New pics of London’s £4bn, 15-mile ‘Super Sewer’ just dropped

Londoners love the River Thames. What they don’t love is the idea of actually getting in it due to its infamously filthy water, often filled with sewage. However, this is set to change with the introduction of London’s new ‘Super Sewer’, which stretches 15 miles and has cost £4.2 billion so far.

The London sewers were designed in the Victorian era to cater for the, um, ‘needs’ of its 4 million inhabitants. But with 9 million now living in the capital, the system is under enormous strain. Untreated sewage overflows into the Thames every time it rains, making human waste the last significant source of pollution in the river. Gross. 

However, the new Thames Tideway Tunnel, aka the Super Sewer, is hoping to fix this. Stretching from Acton in west London to east London’s Abbey Mills Pumping Station, the 15-mile-long tube is the width of three buses at its thickest point, and will intercept at least 94 percent of the millions of tonnes of annual overflow sewage, treating it and returning clean water to the environment. It should also reduce the sewage spills per year from the 50 currently occurring to just three or four. It’s set to be completed in 2025, although tunnelling was finished earlier this year. Due to rising real estate prices, the treatment plants have been built out over the river, although the unattractive industrial sites will allegedly be turned into new ‘beautiful’ public spaces.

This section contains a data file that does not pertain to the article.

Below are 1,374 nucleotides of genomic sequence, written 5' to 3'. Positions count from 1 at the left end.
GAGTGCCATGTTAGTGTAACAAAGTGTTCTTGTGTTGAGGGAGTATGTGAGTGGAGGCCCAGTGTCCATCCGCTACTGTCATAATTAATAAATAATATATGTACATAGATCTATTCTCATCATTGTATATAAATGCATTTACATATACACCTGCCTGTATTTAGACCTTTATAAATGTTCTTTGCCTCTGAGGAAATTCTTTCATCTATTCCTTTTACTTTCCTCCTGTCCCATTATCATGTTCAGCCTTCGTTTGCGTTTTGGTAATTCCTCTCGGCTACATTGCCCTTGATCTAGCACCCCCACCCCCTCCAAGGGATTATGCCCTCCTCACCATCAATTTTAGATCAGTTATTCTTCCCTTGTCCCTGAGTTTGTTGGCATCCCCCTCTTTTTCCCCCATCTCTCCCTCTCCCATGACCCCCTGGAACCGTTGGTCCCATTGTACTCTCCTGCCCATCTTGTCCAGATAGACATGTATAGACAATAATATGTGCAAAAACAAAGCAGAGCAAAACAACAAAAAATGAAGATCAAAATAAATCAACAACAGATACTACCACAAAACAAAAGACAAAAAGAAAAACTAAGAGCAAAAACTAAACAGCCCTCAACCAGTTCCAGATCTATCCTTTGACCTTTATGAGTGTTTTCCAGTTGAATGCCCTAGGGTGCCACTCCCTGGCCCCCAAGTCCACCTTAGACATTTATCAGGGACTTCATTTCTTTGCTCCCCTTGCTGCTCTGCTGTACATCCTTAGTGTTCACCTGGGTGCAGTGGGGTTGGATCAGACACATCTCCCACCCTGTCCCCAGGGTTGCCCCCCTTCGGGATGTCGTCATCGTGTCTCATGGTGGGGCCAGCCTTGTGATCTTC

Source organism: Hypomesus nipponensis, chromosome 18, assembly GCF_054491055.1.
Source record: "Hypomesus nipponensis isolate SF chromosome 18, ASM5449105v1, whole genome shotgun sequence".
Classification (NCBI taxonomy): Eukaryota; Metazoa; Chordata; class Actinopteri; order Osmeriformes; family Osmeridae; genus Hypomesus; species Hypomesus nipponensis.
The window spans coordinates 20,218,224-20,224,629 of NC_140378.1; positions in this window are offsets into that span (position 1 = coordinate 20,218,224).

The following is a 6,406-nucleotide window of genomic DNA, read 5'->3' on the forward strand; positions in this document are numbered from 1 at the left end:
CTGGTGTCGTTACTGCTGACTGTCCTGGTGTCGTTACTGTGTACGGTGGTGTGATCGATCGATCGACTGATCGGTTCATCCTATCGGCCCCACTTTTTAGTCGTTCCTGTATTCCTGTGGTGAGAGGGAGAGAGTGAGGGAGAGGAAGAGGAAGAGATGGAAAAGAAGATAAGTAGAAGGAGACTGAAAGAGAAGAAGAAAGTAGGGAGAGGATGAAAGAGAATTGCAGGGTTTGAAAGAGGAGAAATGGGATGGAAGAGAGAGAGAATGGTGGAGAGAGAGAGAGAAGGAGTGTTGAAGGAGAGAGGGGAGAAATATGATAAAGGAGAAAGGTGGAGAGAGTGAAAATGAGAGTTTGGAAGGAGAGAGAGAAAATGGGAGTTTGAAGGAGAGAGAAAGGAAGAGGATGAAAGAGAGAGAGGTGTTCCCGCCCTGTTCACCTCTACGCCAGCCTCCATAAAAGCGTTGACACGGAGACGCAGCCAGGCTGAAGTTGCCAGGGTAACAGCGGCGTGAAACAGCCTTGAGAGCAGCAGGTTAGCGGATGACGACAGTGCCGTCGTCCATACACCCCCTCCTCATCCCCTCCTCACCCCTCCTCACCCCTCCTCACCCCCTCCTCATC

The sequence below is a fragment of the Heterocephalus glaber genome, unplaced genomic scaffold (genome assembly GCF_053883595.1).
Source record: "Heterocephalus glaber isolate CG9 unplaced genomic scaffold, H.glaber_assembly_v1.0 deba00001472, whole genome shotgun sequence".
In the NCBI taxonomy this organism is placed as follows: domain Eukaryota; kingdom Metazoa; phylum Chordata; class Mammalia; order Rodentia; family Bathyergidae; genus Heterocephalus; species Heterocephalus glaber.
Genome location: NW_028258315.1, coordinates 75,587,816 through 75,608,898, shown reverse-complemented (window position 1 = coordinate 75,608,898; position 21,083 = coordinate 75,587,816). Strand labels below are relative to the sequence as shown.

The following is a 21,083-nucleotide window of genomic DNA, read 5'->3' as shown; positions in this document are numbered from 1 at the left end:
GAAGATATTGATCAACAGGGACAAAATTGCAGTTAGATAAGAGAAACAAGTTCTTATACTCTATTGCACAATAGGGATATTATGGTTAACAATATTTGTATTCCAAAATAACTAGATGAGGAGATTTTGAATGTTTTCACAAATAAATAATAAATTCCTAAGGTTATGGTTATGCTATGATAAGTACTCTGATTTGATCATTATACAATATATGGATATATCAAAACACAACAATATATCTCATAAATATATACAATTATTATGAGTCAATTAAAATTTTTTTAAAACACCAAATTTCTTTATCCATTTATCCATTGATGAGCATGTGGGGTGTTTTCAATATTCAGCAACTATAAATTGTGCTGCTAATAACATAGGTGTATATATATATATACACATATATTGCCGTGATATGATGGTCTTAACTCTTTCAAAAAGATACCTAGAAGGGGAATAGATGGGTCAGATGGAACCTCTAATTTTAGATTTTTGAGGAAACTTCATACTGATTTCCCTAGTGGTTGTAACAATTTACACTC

When it was announced in 2014, the estimated cost of the tunnel was £3.52 billion, but that figure was quickly raised to £3.8 billion, meaning that the budget has now increased by nearly a quarter. Tideway has also discovered £100 million in new costs in the last month, and has admitted that the budget might yet increase by up to £300 million more. The expense will be worth it, though, as the project will protect the river for at least the next hundred years and hugely improve the Thames’s appearance and the quality of its water, especially for aquatic wildlife.

Who doesn’t want less sewage in the river? We’re hopeful that the Tideway Tunnel will majorly upgrade the Thames, although we still won’t be going for a dip anytime soon, even in this heat.

Find the latest info here.

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